Trophically-transmitted parasites can affect intermediate host behaviors, resulting in spatial differences in parasite prevalence and distribution that shape the dynamics of hosts and their ecosystems. This variability may arise through differences in physical habitats or biological interactions between parasites and their hosts, and may occur on very fine spatial scales. Using a pseudophyllidean cestode (Schistocephalus solidus) and the threespine stickleback (Gasterosteus aculeatus) as a model parasite–host complex, we investigated the association of infection with host diet composition and stomach fullness in different habitats of two large lakes in southwest Alaska. To become infected, the fish must consume pelagic copepods infected with the parasite’s procercoid stage, so we predicted higher infection rates of fish in offshore habitats (where zooplankton are the primary prey) compared to fish from the littoral zone. Sticklebacks collected from the littoral and limnetic zones were assayed for parasites and their stomach contents were classified, counted, and weighed. Contrary to our prediction, permutational multivariate analysis of variance and principal components analysis revealed that threespine sticklebacks in the littoral zone, which consumed a generalist diet (pelagic zooplankton and benthic invertebrates), had higher parasite prevalence and biomass intensity than conspecifics in the limnetic zone, which consumed zooplankton. These results, consistent in two different lakes, suggest that differences in parasite prevalence between habitats may have been determined by a shift in host habitat due to infection, differential host mortality across habitats, differential procercoid prevalence in copepods across habitats, or a combination of the three factors. This paradoxical result highlights the potential for fine spatial variability in parasite abundance in natural systems.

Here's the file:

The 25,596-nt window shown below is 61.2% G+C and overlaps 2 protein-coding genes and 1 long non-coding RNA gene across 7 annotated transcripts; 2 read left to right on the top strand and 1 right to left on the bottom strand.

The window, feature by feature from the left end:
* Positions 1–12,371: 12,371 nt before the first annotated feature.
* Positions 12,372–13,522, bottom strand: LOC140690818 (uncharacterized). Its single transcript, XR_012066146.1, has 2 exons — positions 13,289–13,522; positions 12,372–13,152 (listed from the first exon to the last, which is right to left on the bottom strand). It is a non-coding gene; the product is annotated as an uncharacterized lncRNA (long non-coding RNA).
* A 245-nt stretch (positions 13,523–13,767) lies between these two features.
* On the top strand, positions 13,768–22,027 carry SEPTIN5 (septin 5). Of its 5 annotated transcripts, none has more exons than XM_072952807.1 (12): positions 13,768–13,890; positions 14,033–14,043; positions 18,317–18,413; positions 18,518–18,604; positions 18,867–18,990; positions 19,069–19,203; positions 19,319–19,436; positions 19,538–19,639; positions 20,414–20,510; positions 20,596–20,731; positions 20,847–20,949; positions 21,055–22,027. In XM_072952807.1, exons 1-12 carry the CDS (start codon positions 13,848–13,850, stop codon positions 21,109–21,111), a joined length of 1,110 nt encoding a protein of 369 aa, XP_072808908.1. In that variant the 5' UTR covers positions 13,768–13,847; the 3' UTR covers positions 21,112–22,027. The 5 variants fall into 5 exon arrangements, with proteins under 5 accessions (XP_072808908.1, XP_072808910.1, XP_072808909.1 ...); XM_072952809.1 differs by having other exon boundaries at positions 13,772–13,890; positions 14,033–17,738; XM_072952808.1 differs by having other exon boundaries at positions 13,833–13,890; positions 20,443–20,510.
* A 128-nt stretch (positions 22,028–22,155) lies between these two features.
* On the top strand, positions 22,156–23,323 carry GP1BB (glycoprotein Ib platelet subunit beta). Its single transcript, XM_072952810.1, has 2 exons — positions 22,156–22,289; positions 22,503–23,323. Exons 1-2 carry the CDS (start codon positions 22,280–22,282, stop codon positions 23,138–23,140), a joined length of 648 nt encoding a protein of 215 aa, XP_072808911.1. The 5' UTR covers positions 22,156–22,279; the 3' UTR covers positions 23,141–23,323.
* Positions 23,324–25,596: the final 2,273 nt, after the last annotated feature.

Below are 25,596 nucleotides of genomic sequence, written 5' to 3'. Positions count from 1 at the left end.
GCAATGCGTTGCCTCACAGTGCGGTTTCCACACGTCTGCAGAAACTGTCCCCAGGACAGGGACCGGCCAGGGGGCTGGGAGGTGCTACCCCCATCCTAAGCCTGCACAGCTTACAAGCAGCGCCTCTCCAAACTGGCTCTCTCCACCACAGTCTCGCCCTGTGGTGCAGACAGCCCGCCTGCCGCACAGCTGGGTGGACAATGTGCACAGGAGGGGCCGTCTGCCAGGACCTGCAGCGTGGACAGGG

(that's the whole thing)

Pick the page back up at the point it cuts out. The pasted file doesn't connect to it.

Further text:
Environmental Biology of Fishes – Springer Journals
Published: Jan 21, 2018
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